Why indigenous languages are dying

A Silent Crisis: Understanding Why Indigenous Languages are Disappearing

Maureen Mitchells Uncategorized

According to the United Nations Permanent Forum on Indigenous Issues, indigenous peoples make up less than 6% of the world’s total population but speak more than 4,000 of our estimated 6,700 languages. This staggering statistic puts into perspective the extremely small pools of native speakers currently keeping many indigenous languages alive. It highlights the inherent fragility of thousands of languages around the globe.

If your native language is a dominant international language, the threat of it going extinct may seem remote. But today, one indigenous language dies permanently every two weeks. A multitude of languages exist in a vulnerable, threatened state (in Canada alone, more than 40 indigenous languages had 500 speakers or less in 2016). More than half of the world’s languages are considered to be at risk of dying out before the end of the 21st century.

Why Should We Care?

For all the same reasons we should care that species are becoming extinct or we are losing native habitats or extinguishing biodiversity on a daily basis! 

Indigenous languages represent infinitely more than a simple means of communication. Innate within them are the cultures, histories, and world views of the people who have spoken them throughout time. Stories, songs, prayers, and poetry in native tongues express shared ways of thinking, interacting, and being that define, enliven, and bind cultures together. When an indigenous language becomes endangered, the heritage and identity of the people who have spoken that language are inevitably also in peril.

Loss of languages also means the loss of traditional understanding of native plants, subtle relationships to the environment, generational knowledge of plants to treat illnesses and diseases. 

As a leader in the languages services industry, by the very nature of its services, CanTalk is proud to be at the forefront to help preserve and revitalize indigenous languages throughout Canada and internationally.The United Nations recognizes the rights of indigenous peoples to revitalize, use, develop, and transmit their languages to future generations, and the United Nations General Assembly proclaimed 2022-2023 as the International Decade of Indigenous Languages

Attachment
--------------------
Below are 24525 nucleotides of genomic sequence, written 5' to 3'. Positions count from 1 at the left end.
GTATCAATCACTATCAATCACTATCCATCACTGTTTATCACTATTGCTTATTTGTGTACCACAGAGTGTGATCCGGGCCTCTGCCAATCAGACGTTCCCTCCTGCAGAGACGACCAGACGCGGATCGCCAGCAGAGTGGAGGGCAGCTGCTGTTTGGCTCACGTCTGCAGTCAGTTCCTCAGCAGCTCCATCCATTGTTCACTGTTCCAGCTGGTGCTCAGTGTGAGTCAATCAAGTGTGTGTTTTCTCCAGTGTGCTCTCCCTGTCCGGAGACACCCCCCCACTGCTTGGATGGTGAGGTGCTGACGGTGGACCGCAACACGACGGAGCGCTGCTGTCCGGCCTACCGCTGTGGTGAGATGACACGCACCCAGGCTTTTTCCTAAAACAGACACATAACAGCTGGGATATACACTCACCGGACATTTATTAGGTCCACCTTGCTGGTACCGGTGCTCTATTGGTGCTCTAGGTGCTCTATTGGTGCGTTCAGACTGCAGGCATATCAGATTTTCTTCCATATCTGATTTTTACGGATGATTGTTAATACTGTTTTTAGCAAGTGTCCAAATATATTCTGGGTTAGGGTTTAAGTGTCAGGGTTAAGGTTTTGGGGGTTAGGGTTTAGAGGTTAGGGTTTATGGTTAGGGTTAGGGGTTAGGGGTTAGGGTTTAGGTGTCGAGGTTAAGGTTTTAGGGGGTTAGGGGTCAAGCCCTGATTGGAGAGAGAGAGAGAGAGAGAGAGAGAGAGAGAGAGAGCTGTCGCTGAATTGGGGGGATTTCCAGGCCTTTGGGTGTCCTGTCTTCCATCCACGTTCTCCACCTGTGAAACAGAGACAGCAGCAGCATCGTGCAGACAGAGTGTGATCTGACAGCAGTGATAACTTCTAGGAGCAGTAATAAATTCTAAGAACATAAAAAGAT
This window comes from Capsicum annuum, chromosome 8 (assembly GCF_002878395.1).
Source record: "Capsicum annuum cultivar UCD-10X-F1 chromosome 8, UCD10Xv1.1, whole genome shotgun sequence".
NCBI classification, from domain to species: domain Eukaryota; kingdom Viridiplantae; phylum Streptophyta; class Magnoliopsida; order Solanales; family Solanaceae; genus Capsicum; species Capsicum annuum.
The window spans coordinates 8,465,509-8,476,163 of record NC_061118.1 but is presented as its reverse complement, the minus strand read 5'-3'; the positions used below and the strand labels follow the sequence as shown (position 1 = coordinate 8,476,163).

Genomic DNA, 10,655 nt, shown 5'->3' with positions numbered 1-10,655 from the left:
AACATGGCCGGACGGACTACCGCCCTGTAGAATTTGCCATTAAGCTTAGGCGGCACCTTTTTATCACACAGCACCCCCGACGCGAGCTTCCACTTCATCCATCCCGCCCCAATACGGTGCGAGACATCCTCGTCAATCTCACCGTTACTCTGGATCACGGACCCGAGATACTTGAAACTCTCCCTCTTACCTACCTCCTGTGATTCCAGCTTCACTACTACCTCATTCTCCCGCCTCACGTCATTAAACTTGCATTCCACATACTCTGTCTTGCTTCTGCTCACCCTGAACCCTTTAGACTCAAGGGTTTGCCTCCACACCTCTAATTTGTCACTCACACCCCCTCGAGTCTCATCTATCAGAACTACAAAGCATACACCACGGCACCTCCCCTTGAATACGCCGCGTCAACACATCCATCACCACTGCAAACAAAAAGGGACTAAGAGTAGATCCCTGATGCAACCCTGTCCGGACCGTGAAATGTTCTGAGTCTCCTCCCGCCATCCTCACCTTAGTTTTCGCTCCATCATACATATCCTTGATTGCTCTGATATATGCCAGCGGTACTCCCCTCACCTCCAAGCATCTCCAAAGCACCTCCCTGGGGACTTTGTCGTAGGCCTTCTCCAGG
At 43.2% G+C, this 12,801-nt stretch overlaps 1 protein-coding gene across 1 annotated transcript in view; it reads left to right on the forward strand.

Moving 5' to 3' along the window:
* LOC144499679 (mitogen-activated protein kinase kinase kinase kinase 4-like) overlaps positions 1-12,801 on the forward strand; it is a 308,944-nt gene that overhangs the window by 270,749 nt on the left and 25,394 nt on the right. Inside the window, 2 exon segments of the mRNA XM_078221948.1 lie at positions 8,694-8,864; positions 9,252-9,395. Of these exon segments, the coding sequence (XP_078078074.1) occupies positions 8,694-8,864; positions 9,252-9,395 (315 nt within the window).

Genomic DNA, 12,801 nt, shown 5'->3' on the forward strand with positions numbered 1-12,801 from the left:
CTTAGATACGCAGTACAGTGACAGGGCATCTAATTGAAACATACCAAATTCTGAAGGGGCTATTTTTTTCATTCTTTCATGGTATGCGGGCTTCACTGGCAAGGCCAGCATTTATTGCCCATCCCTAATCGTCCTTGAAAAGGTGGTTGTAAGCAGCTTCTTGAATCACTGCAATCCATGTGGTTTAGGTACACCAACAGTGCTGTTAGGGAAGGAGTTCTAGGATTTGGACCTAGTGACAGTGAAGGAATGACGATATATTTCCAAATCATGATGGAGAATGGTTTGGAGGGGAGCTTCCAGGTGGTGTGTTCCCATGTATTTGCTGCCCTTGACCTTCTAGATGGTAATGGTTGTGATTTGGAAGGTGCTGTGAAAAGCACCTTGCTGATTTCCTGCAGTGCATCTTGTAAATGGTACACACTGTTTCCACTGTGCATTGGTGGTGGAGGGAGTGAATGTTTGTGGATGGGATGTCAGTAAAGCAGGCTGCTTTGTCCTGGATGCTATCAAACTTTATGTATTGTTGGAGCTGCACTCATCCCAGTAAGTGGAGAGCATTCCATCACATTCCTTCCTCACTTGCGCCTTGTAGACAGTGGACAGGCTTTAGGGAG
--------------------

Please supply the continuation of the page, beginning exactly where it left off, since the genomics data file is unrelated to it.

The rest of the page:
At CanTalk, we are committed to opening channels of communication while actively honouring and connecting indigenous language speakers around the globe. Our language services offer a natural platform for education and reconciliation.  

Indigenous languages are losing ground…what does it all mean?

Historical Context

Languages and cultures have risen, evolved, and naturally died out since the dawn of time. So, what distinguishes the current threats facing indigenous languages from the threats that have faced certain languages at so many other points throughout history?

The sheer speed and global nature of indigenous language loss at this moment in time is unparalleled and unprecedented. Thousands of indigenous languages are currently facing the risk of permanent extinction across the world, and meaningful action must be taken to develop and implement effective preservation and revitalization strategies before it’s too late.

Why Languages Die in the First Place

Languages can die out for a multitude of different reasons. Throughout history, these have included:

  • Geopolitical events such as wars or changes in government
  • Mass migrations
  • Natural disasters that have wiped out or isolated populations
  • Assimilation (organic or forced)

Historically, languages have often evolved or died out relatively slowly as bilingualism becomes prevalent in a society followed by successive generations of speakers losing proficiency in their traditional language. This model of language evolution and loss is still prevalent today, but often at a much faster rate.

 Let’s take a closer look at some of these reasons:

Many factors currently jeopardize the vitality of indigenous languages around the globe. Some of the most significant include: